Objective: To assess the effectiveness of two different interventions, one in primary care and one in secondary care, in preventing further falls in recurrent fallers identified in the community.

Design: Cluster randomised controlled trial, clustered by general practice.

Setting: 18 general practices in and around Winchester, and one general hospital.

Main outcome measures: Falls and their sequelae in the year following recruitment

Subjects: Subjects were aged 65 years or over, lived in the community, had had two or more falls in the previous year, and had not presented to an accident and emergency department.

Interventions: Practices were randomly allocated to one of three groups. Patients were identified through practice nurses, district nurses, health visitors, ambulance paramedics, and general practitioners. The primary care group received a nurse led assessment in the community, targeted at identified risk factors. The secondary care group underwent a structured multidisciplinary assessment in a day hospital. The control group received usual care. Follow up was for one year. Data were analysed using intention to treat (ITT) analysis. Multiple regression techniques were used with adjustment for potential confounders and for clustering at practice level.

Results: 505 participants were recruited: 465 (92%) completed follow up or fell during follow up. The mean age of participants was 82 years. Assuming all those last to follow up fell, the proportion of participants who fell during the study was significantly less in the secondary care group (74.8%,157/210) than in the control group (83.6%,133/159) (odds ratio (OR) = 0.50 (95% confidence interval, 0.33 to 0.77), p = 0.001). The primary care group showed similar results to the control group (86.0%, 116/136; OR = 1.04 (0.531 to 2.11), p = 0.923). No other significant results were found in the ITT analysis, but using observed data significant reductions were found in the secondary care group in fractures, fall related hospital admissions, and deaths. Differences are probably due to differences in medication review between primary and secondary care arms (medication change, 16.3% in the primary arm and 51.6% in the secondary arm).

Conclusions: A secondary care structured multidisciplinary assessment of recurrent fallers significantly reduced the risk of further falls, but a primary care based targeted assessment did not. More research is needed on different ways to undertake medication review.


J. Elford1, J. Anderson2, F. Ibrahim1, C. Bukutu1.1City University London; 2Homerton University Hospital, London, UK

Background and objective: People living with HIV have experienced stigma and discrimination since AIDS was first reported in 1981. In the UK, the two groups most affected by HIV are gay men (mostly white) and black African heterosexual men and women. This paper examines the extent to which people living with HIV in London in 2004–2005 experienced discrimination as a result of their infection.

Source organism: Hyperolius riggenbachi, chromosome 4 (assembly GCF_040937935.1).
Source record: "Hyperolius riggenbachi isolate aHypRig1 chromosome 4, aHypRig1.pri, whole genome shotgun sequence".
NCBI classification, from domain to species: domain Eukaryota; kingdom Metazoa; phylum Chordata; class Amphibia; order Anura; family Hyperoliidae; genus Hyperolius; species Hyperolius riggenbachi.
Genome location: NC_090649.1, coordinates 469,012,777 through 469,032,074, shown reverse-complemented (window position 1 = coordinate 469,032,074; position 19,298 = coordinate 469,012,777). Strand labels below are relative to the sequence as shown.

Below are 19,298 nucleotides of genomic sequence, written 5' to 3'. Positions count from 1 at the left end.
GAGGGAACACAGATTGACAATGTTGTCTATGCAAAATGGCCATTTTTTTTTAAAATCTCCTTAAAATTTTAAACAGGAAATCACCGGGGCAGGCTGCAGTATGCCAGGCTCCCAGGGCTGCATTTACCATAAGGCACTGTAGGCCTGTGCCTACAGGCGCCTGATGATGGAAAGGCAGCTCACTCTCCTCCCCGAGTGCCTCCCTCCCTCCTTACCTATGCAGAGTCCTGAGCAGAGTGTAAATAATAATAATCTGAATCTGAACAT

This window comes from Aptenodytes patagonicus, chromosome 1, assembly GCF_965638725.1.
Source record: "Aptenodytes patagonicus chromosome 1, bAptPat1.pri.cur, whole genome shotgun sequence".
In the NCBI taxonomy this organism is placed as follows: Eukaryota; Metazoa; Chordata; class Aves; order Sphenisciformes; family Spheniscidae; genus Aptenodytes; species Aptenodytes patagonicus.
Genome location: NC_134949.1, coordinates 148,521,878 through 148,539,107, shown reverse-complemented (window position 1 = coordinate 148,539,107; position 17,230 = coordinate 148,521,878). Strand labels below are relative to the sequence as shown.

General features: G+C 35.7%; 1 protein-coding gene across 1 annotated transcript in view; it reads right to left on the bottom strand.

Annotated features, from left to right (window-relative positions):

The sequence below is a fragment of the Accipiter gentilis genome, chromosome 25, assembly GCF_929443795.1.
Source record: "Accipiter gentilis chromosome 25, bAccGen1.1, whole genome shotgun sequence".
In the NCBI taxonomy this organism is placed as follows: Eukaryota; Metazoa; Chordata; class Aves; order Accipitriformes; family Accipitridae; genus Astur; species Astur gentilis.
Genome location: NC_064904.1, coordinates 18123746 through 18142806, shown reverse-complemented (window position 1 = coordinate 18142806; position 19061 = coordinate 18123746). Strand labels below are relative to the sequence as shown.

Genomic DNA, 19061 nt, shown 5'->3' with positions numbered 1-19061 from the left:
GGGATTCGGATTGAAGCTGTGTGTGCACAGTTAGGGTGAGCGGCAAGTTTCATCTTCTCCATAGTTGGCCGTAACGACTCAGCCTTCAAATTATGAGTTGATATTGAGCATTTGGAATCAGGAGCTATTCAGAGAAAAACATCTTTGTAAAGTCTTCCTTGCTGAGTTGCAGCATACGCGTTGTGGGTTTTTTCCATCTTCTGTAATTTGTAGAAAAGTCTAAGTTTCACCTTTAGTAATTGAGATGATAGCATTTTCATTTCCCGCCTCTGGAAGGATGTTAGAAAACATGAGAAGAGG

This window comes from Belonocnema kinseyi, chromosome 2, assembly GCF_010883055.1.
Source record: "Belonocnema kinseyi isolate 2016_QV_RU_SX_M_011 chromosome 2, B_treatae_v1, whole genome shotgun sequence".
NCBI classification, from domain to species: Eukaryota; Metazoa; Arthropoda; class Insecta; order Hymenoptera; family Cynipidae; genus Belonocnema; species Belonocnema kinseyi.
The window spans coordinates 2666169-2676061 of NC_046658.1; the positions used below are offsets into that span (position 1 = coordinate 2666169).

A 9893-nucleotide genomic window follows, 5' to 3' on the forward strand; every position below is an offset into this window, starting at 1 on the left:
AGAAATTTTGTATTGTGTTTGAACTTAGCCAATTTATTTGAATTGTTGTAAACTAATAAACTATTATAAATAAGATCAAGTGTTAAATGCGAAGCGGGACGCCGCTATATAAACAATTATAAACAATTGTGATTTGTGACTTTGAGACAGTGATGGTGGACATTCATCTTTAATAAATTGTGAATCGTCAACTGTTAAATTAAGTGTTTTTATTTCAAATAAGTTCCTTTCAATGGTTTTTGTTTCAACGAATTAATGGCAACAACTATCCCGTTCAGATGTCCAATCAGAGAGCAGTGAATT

Methods: The majority of people diagnosed with HIV in the UK receive their clinical care in NHS outpatient clinics. Consequently an NHS clinic sample is broadly representative of all those living with diagnosed HIV. Patients with HIV infection attending NHS outpatient clinics in East London between June 2004 and June 2005 were invited to participate in the study. Those who agreed to participate completed a confidential, self administered questionnaire. The questionnaire sought information on a number of socioeconomic variables including ethnicity and sexual orientation. Respondents were asked: “Have you ever been treated unfairly or differently because of your HIV status—in other words discriminated against?”. Those who answered “Yes” were then asked: “By whom?”

Results: During the study period, 2680 patients with HIV attended the outpatient clinics in the six participating hospitals, of whom 2299 were eligible for the study and 1687 completed a questionnaire (response rate 73% of eligible patients, 63% of all patients). Of the 1687 respondents (median age 38 years), 480 were black African heterosexual women, 224 black African heterosexual men, and 758 gay or bisexual men (646 white, 112 ethnic minority). Overall 475 respondents (30%) said they had been discriminated against because of their HIV status; gay men 34%, African women 27%, African men 21% (p = 0.001). People who had been diagnosed longer were more likely to have experienced discrimination (adjusted odds ratio (aOR) = 1.10 per year (95% confidence interval, 1.06 to 1.12), p<0.001) as were those whose body showed signs of HIV (for example, lipodystrophy) (aOR = 2.07 (1.61 to 2.66), p<0.001) or who used voluntary services (aOR = 1.83 (1.36 to 2.46), p<0.001). Of the 475 respondents who reported being discriminated against, 238 (50%) said this had involved a health care worker including their dentist (n = 121, 26%) or their GP (n = 85, 18%).

Conclusions: Nearly one third of people living with HIV, surveyed in London clinics in 2004–2005, said they had been discriminated against because of their infection. Half of those experiencing discrimination said this involved a health care worker. Tackling HIV discrimination in the health care setting should be given priority.